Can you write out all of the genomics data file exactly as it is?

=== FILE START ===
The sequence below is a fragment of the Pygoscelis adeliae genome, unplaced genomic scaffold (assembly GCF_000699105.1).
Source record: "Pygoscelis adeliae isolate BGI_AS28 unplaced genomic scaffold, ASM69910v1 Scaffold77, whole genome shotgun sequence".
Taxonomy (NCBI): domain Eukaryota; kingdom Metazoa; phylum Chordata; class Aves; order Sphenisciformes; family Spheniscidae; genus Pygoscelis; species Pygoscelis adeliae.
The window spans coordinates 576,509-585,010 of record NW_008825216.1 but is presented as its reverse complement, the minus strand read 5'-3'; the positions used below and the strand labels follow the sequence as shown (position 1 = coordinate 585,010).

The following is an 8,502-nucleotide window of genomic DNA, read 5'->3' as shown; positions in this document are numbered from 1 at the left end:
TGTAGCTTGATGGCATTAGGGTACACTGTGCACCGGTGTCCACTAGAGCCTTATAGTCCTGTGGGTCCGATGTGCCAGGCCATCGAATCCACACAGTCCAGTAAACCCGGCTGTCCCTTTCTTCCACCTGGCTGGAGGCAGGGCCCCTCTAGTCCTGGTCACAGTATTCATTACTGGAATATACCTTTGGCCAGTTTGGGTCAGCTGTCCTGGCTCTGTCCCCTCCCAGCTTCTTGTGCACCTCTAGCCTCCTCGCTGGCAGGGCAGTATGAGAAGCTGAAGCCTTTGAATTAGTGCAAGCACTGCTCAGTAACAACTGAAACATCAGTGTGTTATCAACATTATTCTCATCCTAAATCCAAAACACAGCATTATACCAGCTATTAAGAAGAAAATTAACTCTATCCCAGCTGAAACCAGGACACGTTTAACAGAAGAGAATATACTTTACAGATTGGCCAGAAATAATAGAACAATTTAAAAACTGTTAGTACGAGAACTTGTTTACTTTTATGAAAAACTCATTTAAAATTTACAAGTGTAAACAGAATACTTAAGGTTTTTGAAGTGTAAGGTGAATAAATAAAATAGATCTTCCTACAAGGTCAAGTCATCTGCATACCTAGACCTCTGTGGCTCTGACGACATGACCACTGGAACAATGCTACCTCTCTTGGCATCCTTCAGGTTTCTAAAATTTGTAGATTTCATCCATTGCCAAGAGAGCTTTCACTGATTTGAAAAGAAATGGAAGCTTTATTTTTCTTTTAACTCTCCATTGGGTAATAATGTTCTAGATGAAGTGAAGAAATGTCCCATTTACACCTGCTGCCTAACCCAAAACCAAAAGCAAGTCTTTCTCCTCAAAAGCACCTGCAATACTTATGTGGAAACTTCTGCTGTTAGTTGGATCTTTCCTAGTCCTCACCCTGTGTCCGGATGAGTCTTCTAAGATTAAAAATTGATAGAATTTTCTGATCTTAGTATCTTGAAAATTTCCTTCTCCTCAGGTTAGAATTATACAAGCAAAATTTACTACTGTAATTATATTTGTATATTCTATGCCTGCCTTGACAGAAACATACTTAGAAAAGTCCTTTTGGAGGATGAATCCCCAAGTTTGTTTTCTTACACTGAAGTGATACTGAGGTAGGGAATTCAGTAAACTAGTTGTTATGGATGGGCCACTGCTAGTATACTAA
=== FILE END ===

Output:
The sequence below is a fragment of the Pygoscelis adeliae genome, unplaced genomic scaffold (assembly GCF_000699105.1).
Source record: "Pygoscelis adeliae isolate BGI_AS28 unplaced genomic scaffold, ASM69910v1 Scaffold77, whole genome shotgun sequence".
Taxonomy (NCBI): domain Eukaryota; kingdom Metazoa; phylum Chordata; class Aves; order Sphenisciformes; family Spheniscidae; genus Pygoscelis; species Pygoscelis adeliae.
The window spans coordinates 576,509-585,010 of record NW_008825216.1 but is presented as its reverse complement, the minus strand read 5'-3'; the positions used below and the strand labels follow the sequence as shown (position 1 = coordinate 585,010).

The following is an 8,502-nucleotide window of genomic DNA, read 5'->3' as shown; positions in this document are numbered from 1 at the left end:
TGTAGCTTGATGGCATTAGGGTACACTGTGCACCGGTGTCCACTAGAGCCTTATAGTCCTGTGGGTCCGATGTGCCAGGCCATCGAATCCACACAGTCCAGTAAACCCGGCTGTCCCTTTCTTCCACCTGGCTGGAGGCAGGGCCCCTCTAGTCCTGGTCACAGTATTCATTACTGGAATATACCTTTGGCCAGTTTGGGTCAGCTGTCCTGGCTCTGTCCCCTCCCAGCTTCTTGTGCACCTCTAGCCTCCTCGCTGGCAGGGCAGTATGAGAAGCTGAAGCCTTTGAATTAGTGCAAGCACTGCTCAGTAACAACTGAAACATCAGTGTGTTATCAACATTATTCTCATCCTAAATCCAAAACACAGCATTATACCAGCTATTAAGAAGAAAATTAACTCTATCCCAGCTGAAACCAGGACACGTTTAACAGAAGAGAATATACTTTACAGATTGGCCAGAAATAATAGAACAATTTAAAAACTGTTAGTACGAGAACTTGTTTACTTTTATGAAAAACTCATTTAAAATTTACAAGTGTAAACAGAATACTTAAGGTTTTTGAAGTGTAAGGTGAATAAATAAAATAGATCTTCCTACAAGGTCAAGTCATCTGCATACCTAGACCTCTGTGGCTCTGACGACATGACCACTGGAACAATGCTACCTCTCTTGGCATCCTTCAGGTTTCTAAAATTTGTAGATTTCATCCATTGCCAAGAGAGCTTTCACTGATTTGAAAAGAAATGGAAGCTTTATTTTTCTTTTAACTCTCCATTGGGTAATAATGTTCTAGATGAAGTGAAGAAATGTCCCATTTACACCTGCTGCCTAACCCAAAACCAAAAGCAAGTCTTTCTCCTCAAAAGCACCTGCAATACTTATGTGGAAACTTCTGCTGTTAGTTGGATCTTTCCTAGTCCTCACCCTGTGTCCGGATGAGTCTTCTAAGATTAAAAATTGATAGAATTTTCTGATCTTAGTATCTTGAAAATTTCCTTCTCCTCAGGTTAGAATTATACAAGCAAAATTTACTACTGTAATTATATTTGTATATTCTATGCCTGCCTTGACAGAAACATACTTAGAAAAGTCCTTTTGGAGGATGAATCCCCAAGTTTGTTTTCTTACACTGAAGTGATACTGAGGTAGGGAATTCAGTAAACTAGTTGTTATGGATGGGCCACTGCTAGTATACTAA